Should Mark Zuckerberg resign from Facebook? | The Tylt
Should Mark Zuckerberg resign from Facebook?
As the Cambridge Analytica scandal continues to heat up, with Mark Zuckerberg set to testify before Congress to discuss the issue, one shareholder with a $1 billion stake in the company is calling on Zuckerberg to resign as chairman of Facebook.
Scott Stringer [an official who oversees investments for New York City's pension funds] called for an overhaul of Facebook's board after the Cambridge Analytica scandal... New York City's pension funds hold an approximately $1 billion (£710 million) stake in Facebook. Stringer has called for an independent chairman to replace Zuckerberg, plus three new directors with experience in data and ethics to help police Facebook's efforts in privacy.
"It is the eighth-largest company in the world," Stringer said. "They have 2 billion users. They are in uncharted waters, and they have not comported themselves in a way that makes people feel good about Facebook and secure about their own data."
But in an interview with The Atlantic, Zuckerberg said he's not going anywhere.
I asked Zuckerberg: Have you considered resigning at all? “No, I mean—I am—I do work on philanthropy too, separately. But, these issues are very important,” he said. “We’ve also worked on a lot of hard problems over the last 14 years building Facebook. I mean, it started in a dorm room and now it’s this unprecedented community in scale and I’m very confident that we're gonna be able to work through these issues.”
Zuckerberg has taken responsibility for Facebook's inability to stop Russia from meddling in the 2016 election, and has set out a plan moving forward. Treating Zuckerberg as a sacrificial lamb will do nothing to prevent future potential data abuses, and Zuckerberg's willingness to testify before Congress and assume responsibility shows that he is taking criticism seriously.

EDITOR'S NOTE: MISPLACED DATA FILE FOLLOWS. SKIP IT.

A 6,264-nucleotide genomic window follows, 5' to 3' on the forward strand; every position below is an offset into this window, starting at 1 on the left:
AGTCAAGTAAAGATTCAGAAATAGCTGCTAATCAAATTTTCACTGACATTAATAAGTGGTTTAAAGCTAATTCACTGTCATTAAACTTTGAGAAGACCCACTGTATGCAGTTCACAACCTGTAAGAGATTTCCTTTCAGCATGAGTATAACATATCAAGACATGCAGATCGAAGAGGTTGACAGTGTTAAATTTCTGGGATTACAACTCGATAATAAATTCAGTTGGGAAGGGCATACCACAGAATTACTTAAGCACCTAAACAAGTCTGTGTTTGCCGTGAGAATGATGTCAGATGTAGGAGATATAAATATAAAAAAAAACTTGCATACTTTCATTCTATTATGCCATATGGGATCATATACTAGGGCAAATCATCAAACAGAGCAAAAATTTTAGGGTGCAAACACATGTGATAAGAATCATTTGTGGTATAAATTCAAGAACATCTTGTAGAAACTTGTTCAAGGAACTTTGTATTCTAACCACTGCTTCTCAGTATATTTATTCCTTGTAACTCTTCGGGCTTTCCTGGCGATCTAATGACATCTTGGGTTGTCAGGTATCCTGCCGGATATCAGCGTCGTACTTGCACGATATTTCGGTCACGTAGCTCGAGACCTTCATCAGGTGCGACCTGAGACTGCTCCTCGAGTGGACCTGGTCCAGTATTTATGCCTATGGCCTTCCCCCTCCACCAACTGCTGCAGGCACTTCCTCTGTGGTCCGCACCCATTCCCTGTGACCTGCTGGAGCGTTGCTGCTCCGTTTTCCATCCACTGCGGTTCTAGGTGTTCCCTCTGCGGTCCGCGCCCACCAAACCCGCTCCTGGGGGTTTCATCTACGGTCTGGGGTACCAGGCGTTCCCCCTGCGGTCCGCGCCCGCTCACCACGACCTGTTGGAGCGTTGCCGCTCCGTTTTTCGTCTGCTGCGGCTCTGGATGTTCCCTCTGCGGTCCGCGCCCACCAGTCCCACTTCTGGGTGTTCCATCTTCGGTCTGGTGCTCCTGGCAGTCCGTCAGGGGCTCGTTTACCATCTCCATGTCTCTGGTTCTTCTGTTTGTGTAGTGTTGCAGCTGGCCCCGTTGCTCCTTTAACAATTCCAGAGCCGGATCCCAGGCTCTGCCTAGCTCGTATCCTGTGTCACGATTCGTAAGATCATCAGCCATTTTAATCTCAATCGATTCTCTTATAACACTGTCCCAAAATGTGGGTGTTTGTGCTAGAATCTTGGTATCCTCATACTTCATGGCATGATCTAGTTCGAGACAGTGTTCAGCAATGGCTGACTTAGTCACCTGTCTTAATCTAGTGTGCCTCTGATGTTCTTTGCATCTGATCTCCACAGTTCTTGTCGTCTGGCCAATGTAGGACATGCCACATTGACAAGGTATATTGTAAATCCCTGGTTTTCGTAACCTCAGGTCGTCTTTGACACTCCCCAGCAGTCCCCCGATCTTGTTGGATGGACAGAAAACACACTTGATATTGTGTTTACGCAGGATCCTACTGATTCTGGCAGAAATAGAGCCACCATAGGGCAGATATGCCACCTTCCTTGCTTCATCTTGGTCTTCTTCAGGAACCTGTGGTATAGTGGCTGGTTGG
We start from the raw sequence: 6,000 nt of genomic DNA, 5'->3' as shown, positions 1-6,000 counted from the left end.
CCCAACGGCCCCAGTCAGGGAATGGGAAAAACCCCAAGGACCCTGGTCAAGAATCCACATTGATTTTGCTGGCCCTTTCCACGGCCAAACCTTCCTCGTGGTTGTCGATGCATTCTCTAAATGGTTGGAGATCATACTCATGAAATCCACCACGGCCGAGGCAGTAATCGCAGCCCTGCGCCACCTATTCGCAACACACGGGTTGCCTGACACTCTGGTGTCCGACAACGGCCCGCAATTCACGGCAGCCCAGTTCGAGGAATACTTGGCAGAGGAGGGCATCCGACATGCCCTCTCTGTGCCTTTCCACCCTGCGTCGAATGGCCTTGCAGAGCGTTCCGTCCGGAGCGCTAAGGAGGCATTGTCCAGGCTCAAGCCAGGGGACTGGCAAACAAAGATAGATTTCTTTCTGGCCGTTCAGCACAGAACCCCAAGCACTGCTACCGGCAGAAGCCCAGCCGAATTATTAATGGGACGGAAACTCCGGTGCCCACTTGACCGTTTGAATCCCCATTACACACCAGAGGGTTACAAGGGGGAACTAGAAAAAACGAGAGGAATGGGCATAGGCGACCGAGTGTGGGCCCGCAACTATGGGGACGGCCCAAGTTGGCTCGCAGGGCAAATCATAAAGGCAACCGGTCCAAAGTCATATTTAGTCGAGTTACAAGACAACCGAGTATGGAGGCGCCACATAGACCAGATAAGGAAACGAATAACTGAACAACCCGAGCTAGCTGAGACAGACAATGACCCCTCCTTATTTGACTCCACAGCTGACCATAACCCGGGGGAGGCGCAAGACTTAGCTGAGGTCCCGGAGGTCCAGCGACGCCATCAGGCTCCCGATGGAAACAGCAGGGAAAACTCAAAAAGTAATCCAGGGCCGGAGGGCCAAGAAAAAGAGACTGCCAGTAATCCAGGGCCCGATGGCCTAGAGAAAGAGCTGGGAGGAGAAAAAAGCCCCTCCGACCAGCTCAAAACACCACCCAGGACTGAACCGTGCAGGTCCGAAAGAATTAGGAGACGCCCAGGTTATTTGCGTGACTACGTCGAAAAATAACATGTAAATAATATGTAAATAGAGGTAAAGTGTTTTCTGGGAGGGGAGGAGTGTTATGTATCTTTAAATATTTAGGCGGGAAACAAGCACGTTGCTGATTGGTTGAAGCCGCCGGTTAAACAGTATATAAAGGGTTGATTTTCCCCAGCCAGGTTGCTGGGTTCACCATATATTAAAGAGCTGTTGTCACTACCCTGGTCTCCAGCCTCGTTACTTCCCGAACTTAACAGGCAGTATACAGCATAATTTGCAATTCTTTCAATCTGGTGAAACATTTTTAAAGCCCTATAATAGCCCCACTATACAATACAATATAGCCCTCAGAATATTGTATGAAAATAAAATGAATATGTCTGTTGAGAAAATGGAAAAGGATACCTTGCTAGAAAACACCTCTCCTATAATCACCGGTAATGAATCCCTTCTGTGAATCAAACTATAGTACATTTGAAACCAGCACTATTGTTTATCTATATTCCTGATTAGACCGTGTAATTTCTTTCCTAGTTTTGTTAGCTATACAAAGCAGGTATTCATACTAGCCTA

Zuckerberg also told Vox that his control at Facebook is precisely what makes Facebook better able to serve its community, rather than its shareholders.
But others argue Zuckerberg's excuses aren't good enough. If Facebook wants any chance of recovering from the many scandals it has been involved in over the past few years, it needs new leadership. As both the CEO and chairman of Facebook, Zuckerberg holds an exceptional amount of power over Facebook not typical of large companies. The fact of the matter is Zuckerberg is in no way qualified to deal with a problem of this magnitude. Heather Timmons thinks it's "time to retire the Silicon Valley myth that founders are untouchable."
Facebook’s unique two-tier shareholder structure means that it is impossible for investors to vote Zuckerberg out against his will (he holds less than 20% of the shares, but retains about 60% of the voting authority). But a responsible CEO and founder, one concerned about preventing investor value and his own legacy in Silicon Valley, would be thinking about his exit all the same.
While it is impossible for Zuckerberg to be forced out of Facebook, he should consider stepping back for the good of his company.